Cathy Moriarty was only 17 when Martin Scorsese cast her opposite the then-35-year-old Robert De Niro, who burrowed deep into the trouble psyche of his character, real-life boxer Jake LaMotta.
'My Big Italian Adventure' star Lorraine Bracco says that Dr. Melfi’s storyline in "The Sopranos" owes more to real life than "Goodfellas."
These two Martin Scorsese crime pictures served as the launching pad for two future stars of David Chase's pioneering HBO mob drama.
Steve Bing, a Hollywood producer, writer and financier who famously invested in the Tom Hanks movie “The Polar Express,” has died. He was 55.A spokesperson for the L.A. County Coroner’s Office told TheWrap that the office responded to a death located in the 10000 block of Santa Monica Boulevard in Los Angeles, and the man was pronounced dead at 1:10 p.m. According to TMZ, which was the first to report the news of Bing’s death, he jumped from the 27th floor of his apartment building.The LAPD and L.A. County Coroner’s Office would not confirm the identification of the deceased or the cause of death. The owner of the building, however, confirmed to TheWrap that the deceased was Bing. An individual who knew Bing said he had been depressed and acting bizarrely of late.Also Read: Joel Schumacher, Director of 'St Elmo's Fire' and 'The Lost Boys,' Dies at 80Bing’s writing credits include 1994’s “Every Breathe” and one episode of “Married… with Children.” He is also known for producing films like “Get Carter,” “Night at the Golden Eagle,” “Rock the Kasbah,” “Rules Don’t Apply” and most recently, “St. Sebastian.” He was currently filming an Untitled Jerry Lee Lewis Documentary. He was also a big investor in “The Polar Express,” the animated feature featuring the voice of Tom Hanks.Bing is also the founder of Shangri-La Entertainment, which focuses on property, construction, entertainment and music. Its latest credit is 2017’s “Kingsman: The Golden Circle.” Bing also financed films like Robert Zemeckis’ “Beowulf” and Martin Scorsese’s “Shine A Light.”Bing was born on March 31, 1965. He received an estimated $600 million inheritance when he turned 18, from his grandfather and real estate developer Leo S. Bing. He dropped out of Stanford University to pursue a career in Hollywood and also contributed millions of dollars to Democratic political causes — in 2012, he contributed $30 million to the Motion Picture & Television Fund.Also Read: Ian Holm, Star of 'The Lord of the Rings' and 'Alien,' Dies at 88He is survived by his two children; Damian Hurley from his relationship with actress Elizabeth Hurley, and daughter Kira Bonder, from his relationship with former pro tennis player Lisa Bonder.Read original story Steve Bing, Producer and Film Financier, Dies at 55 At TheWrap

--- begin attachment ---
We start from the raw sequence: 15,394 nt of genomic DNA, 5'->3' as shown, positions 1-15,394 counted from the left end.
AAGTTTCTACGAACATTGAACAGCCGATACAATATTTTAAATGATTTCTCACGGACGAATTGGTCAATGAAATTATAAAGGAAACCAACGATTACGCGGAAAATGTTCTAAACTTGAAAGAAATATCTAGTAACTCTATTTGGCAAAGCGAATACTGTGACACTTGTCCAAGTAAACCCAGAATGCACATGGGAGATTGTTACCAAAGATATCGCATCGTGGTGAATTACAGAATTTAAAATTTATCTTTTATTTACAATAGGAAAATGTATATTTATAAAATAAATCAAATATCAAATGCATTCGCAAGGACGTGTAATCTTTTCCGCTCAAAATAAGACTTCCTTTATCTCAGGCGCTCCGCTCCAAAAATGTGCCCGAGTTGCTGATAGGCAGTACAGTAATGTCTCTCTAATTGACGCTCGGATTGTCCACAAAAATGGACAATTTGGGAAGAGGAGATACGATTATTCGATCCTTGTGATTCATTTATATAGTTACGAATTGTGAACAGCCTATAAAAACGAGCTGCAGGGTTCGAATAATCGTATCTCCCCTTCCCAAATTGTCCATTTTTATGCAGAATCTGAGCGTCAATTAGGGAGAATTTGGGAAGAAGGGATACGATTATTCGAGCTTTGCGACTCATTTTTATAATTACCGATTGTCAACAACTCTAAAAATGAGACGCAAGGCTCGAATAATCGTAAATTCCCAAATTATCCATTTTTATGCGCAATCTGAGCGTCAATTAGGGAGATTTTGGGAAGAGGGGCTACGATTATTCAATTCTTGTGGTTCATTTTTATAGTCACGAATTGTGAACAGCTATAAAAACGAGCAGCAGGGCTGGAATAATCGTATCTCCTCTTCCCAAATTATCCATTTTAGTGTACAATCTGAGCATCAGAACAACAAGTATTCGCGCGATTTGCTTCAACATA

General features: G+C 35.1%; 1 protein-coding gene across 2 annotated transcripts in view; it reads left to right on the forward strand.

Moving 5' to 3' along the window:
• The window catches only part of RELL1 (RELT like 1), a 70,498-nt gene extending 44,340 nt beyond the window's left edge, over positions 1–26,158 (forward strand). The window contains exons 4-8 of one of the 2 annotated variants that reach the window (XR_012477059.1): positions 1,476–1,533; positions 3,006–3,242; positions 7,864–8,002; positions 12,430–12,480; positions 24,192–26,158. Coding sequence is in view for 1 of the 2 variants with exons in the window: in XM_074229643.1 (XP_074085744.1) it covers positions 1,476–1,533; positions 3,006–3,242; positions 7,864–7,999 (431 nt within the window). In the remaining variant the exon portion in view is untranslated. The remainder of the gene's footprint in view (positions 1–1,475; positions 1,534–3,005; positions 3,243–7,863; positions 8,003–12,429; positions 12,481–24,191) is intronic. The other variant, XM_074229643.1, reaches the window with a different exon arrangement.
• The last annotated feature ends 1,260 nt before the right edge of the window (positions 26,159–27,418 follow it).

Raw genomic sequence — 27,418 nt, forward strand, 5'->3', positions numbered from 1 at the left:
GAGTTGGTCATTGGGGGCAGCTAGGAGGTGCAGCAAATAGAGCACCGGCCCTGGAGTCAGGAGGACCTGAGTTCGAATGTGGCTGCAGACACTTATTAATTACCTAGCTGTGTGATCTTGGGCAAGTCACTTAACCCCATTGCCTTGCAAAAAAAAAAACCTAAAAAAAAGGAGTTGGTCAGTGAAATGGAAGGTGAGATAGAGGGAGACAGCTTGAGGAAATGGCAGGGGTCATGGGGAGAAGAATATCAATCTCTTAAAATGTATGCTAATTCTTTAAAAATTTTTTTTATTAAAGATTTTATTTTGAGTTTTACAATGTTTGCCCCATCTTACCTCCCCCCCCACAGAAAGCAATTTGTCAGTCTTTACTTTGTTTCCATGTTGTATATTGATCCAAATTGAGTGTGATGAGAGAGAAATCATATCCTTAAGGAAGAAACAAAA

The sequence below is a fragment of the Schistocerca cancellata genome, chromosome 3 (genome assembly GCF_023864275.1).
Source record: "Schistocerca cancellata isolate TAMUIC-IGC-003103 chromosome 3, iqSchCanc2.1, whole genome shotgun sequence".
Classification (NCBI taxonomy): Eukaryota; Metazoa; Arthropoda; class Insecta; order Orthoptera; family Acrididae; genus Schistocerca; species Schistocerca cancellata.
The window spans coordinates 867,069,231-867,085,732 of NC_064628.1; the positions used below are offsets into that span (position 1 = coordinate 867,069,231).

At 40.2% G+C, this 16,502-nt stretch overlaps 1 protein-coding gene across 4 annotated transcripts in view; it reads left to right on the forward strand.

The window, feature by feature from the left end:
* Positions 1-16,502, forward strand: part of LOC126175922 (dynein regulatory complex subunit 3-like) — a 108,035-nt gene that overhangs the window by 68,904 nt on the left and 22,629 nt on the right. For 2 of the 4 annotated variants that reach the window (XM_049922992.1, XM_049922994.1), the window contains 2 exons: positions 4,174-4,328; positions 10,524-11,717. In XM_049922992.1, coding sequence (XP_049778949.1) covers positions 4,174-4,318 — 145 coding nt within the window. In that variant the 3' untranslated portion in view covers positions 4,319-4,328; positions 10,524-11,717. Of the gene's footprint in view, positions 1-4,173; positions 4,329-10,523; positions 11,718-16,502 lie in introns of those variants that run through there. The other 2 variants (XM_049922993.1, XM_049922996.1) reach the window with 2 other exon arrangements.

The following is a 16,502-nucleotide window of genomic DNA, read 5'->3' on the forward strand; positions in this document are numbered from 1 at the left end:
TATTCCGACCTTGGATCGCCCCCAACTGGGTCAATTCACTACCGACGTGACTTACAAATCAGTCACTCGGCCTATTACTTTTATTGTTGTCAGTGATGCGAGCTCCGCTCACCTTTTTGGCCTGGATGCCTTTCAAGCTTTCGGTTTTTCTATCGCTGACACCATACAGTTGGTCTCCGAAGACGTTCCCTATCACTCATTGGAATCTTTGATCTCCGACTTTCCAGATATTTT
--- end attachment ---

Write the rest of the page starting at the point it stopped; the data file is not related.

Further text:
Megyn Kelly criticized HBO Max’s decision to temporarily remove "Gone With the Wind" from its library.
Leonardo DiCaprio and Robert De Niro are offering fans the opportunity to win a walk-on role in their upcoming film "Killers of the Flower Moon," directed by Martin Scorsese. Fans can enter the contest by donating funds through the "All in Challenge," which supports DiCaprio's "America's Food Fund," "Meals on Wheels" and "No Kid Hungry." […]
A New York Times profile of the Democratic candidate reveals many things, including the Vermont senator's viewing habits.
Netflix’s prized Martin Scorsese-directed crime drama “The Irishman” went from being the platform’s strongest award show contender to ending the night with zero recognition.
The streaming service scored 24 Academy Award nominations for its various movies, surpassing Hollywood’s traditional studios for the first time.
Rob Lowe said that his Netflix film, “Holiday in the Wild,” drew more viewers to the streaming platform than Martin Scorsese’s Oscar-contender “The Irishman.”“I just did a movie for Netflix that was the number one movie that they had,” Lowe said Monday during the Television Critics Association press tour in Pasadena, California, when he was asked if he preferred working on streaming shows instead of network TV. “A little stupid Christmas elephant movie and it beat — take that Martin Scorsese.”Lowe did not give any hard numbers on that — TheWrap has asked Netflix to verify Lowe’s claim — but “The Irishman,” Scorsese’s three-hour mob epic, drew 13.2 million viewers in its first five days, according to Nielsen. That average-minute audience is more than “El Camino: A Breaking Bad Movie” (8.2 million) and less than “Bird Box” (16.9 million).Also Read: 'Masked Dancer': Fox Orders Competition Series Based on 'Ellen Show' Spoof of 'Masked Singer'The gangster film, which carries a runtime of three hours and 29 minutes, was released on the streaming service on Nov. 27. It opened in theaters on Nov. 1, but Netflix does not generally report box office numbers. Per Netflix’s Ted Sarandos, it was seen by more than 26 million accounts during its first week (Netflix counts a view once someone has watched 70% of a show or movie). “The Irishman” starred Robert DeNiro, Joe Pesci and Al Pacino is considered a favorite for major Oscar awards next month.“Holiday in the Wild” was released on Nov. 1 and co-starred “Sex and the City” alum Kristin Davis. Here is the logline for that film:To keep her spirits high when their son leaves for college, Manhattanite Kate Conrad (Davis) has booked a ‘second honeymoon’ with her husband. Instead of thanking her, he brings their relationship to a sudden end; jilted Kate proceeds to Africa for a solo safari. During a detour through Zambia, she helps her pilot, Derek Holliston (Lowe), rescue an orphaned baby elephant. They nurse him back to health at a local elephant orphanage, and Kate extends her stay through Christmastime. Far from the modern luxuries of home, Kate thrives amidst majestic animals and scenery. Her love for the new surroundings just might extend to the man who shared her journey.Read original story Rob Lowe Says His ‘Little Stupid Christmas Elephant Movie’ Got More Netflix Viewers Than ‘The Irishman’ At TheWrap
Sam Mendes ("1917") follows his Golden Globe win with a Directors Guild nomination alongside Martin Scorsese, Quentin Tarantino and Taika Waititi.